Join The Conversation With Mishpacha's Weekly Newsletter

Music or Madness? The Danger of Loud Music at Our Simchahs

Machla Abramovitz

Could you imagine a wedding without music? The lively tunes set our feet flying and our hearts soaring. But that very music may be slowly, insidiously eroding our hearing. Family First presents an in-depth exploration of the issues surrounding loud music and how we can overcome them.

Wednesday, November 10, 2010

The tablecloths greeting wedding guests in today's banquet hall are pristine, as are the china, the glass, and the silverware. But another accessory has begun gracing some of the most up-to-date, elegantly arranged dinner tables -- earplugs. Albeit somewhat prosaic, this accessory has become a much welcomed addition that enables wedding guests to participate more comfortably in the mitzvah of being sameiach the chassan and kallah. And if this accessory has not been provided by the baalei simchah, it is not long before one or more far-sighted individuals -- much to the envy of the others -- will whip out their personal earplugs from dainty evening bags or pockets. Unlike the others, they have come prepared to enjoy the next five hours confident that they will leave the simchah if not with their vocal cords, at least with their hearing, intact.

It's not your imagination: The issue of loud music at simchahs has taken on greater urgency within the last seven to eight years. Given the evolving nature of Jewish music, from a more melodious form to one that is beat-oriented, the volume and pitch of music of our tunes has risen decidedly. As popular Toronto bandleader David Kerzner from Nafsheinu Orchestra noted, young people today “want to feel the music in their bones.” This can only happen when sound vibrations are loud enough to infiltrate the body itself. And in order for that to happen, amplification systems, which have become standard for all simchah bands, must be turned up very high.


To read the rest of this story, please buy this issue of Mishpacha or sign up for a weekly subscription.

Share this page with a friend. Fill in the information below, and we'll email your friend a link to this page on your behalf.

Your name
Your email address
You friend's name
Your friend's email address
Please type the characters you see in the image into the box provided.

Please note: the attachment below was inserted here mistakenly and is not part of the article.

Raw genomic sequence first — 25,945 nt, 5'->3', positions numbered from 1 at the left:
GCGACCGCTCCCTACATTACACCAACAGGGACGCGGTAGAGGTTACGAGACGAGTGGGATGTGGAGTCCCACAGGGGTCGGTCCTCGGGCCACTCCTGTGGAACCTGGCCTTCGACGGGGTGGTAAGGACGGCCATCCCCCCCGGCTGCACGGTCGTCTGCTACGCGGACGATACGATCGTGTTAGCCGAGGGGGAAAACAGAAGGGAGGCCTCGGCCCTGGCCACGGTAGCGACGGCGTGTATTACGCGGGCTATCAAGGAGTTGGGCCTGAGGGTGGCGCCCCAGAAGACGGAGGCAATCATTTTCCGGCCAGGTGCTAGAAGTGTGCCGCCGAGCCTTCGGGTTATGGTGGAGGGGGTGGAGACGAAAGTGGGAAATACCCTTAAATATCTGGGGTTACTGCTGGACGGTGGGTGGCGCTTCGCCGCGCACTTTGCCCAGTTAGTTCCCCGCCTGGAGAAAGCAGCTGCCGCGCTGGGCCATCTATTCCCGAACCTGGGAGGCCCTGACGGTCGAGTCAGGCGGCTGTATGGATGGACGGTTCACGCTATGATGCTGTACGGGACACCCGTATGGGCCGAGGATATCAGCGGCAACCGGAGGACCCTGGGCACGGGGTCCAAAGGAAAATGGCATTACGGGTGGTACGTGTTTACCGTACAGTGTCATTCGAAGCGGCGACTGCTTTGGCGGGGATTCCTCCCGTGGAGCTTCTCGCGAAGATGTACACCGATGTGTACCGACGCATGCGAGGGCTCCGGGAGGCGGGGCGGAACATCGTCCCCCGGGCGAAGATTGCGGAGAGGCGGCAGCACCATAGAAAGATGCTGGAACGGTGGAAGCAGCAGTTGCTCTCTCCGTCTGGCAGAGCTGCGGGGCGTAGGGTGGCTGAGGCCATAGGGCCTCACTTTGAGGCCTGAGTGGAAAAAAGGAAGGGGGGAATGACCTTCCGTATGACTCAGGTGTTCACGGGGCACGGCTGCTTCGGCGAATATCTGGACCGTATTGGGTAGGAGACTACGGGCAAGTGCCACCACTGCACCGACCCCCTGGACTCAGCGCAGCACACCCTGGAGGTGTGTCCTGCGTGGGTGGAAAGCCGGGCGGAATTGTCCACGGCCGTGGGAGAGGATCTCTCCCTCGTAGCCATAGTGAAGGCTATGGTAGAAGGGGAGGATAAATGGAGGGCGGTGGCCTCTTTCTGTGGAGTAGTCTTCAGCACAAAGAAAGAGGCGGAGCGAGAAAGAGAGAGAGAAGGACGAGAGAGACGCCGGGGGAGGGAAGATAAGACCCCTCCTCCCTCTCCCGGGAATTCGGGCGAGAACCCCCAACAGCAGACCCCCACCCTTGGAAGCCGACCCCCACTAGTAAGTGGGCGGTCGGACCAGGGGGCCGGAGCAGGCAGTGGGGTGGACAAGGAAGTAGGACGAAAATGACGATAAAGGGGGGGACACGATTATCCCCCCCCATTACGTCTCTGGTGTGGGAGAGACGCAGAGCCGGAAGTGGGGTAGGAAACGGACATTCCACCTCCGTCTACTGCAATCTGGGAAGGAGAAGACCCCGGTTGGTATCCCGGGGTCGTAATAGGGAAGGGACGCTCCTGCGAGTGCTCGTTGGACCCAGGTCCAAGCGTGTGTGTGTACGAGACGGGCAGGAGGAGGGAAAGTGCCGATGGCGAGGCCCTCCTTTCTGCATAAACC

What’s in a Name?
Shoshana Friedman “What does Writer X have to say this week?”
Atonement — Fake and Real
Yonoson Rosenblum White confessionals and faux rituals
Four Walls Coming Full Circle
Eytan Kobre All the while, there’s been a relationship in the offing...
And Yet We Smile
Yisroel Besser We are the nation that toils to be happy at all costs
Out of This World
Rabbi Henoch Plotnick Dirshu Hashem b’himatzo — we are in Hashem’s company now...
Steven and Jonathan Litton
Rachel Bachrach The co-owners of Litton Sukkah, based in Lawrence, NY
Tali Messing
Moe Mernick Tali Messing, engineering manager at Facebook Tel Aviv
Sick Note
Jacob L. Freedman “Of course, Dr. Freedman. Machul, machul, machul”
Avoiding Health Columns Can Be Good for You
Rabbi Emanuel Feldman Only one reliable guide for good health: our Torah
Endnote: Side Notes
Riki Goldstein Most Jewish music industry entertainers have side profes...
Me, Myself, and Why
Faigy Peritzman Where there’s no heart and no love, there’s no point
Can’t Do It Without You
Sarah Chana Radcliffe When you step up to the plate, you build your home team
Eternal Joy
Mrs. Elana Moskowitz The joy of Succos is the fruit of spiritual victory
The Appraiser: Part III
D. Himy, M.S. CCC-SLP and Zivia Reischer Make sure your child knows his strengths
Hidden Special Needs
Rena Shechter You won’t see his special needs, but don’t deny them
Dear Wealthy Friend
Anonymous There’s no need for guilt. I am truly happy for you